An implantable artificial kidney could transform prospects for people whose kidneys have failed and who have to rely on dialysis or the rare chance of a transplant to stay alive. Now, researchers working on the first-of-its-kind device that aims to meet this need says they are hopeful of running pilot trials in humans within the year
For the first time, scientists have created vocal cord tissue starting with cells from human vocal cords. When tested in the lab, the bioengineered tissue vibrated—and even sounded—similar to the natural thing. The development could one day help those with severely damaged vocal cords regain their lost voices.
Scientists have developed a new, highly sensitive chemical probe that tags cells for detection by magnetic resonance imaging. The discovery, which could contribute to both research and the development of future therapies, is described in Nature Materials.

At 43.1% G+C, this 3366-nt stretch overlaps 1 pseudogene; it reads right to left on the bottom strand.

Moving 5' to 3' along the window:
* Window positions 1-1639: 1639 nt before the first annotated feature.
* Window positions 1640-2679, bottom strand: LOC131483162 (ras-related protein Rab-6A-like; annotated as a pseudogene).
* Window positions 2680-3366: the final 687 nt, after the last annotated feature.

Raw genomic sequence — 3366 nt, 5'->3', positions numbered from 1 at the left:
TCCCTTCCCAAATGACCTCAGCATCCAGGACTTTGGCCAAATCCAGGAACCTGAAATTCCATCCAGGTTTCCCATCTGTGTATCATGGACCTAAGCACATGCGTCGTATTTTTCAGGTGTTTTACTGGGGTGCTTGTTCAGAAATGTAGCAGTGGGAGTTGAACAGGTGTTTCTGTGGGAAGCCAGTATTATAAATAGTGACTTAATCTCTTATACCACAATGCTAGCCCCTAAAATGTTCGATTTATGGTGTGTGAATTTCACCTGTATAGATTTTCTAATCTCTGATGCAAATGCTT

A new study describes a pioneering new cataract treatment – tested in animals and in a small trial with human patients – where, after the cloudy lens is removed, the eye grows a new lens from its own stem cells.
A lack of stem cells in the womb lining could be the reason behind thousands of miscarriages, says research published in the journal Stem Cells that could offer new hope of treatment for women who repeatedly experience failed pregnancy.
Functioning sperm that could one day be used to treat infertility in men have been created in a laboratory by scientists in China, according to a report in Cell Stem Cell.
A new study led by scientists at The Scripps Research Institute (TSRI) and the J. Craig Venter Institute (JCVI) shows that the act of creating pluripotent stem cells for clinical use is unlikely to pass on cancer-causing mutations to patients.
In what has been hailed a breakthrough in regenerative medicine, scientists have developed functional ear, bone and muscle structures using 3D-bioprinting technology.
An adult kidney has been transplanted into a child with the help of 3D printing techniques, says a report from Guy’s and St Thomas’ in London, UK.
New research shows that by encapsulating them in a new biomaterial, implanted human pancreatic cells can withstand attack by the immune system in mice for up to 6 months, while maintaining their ability to sense low blood sugar and produce insulin in response.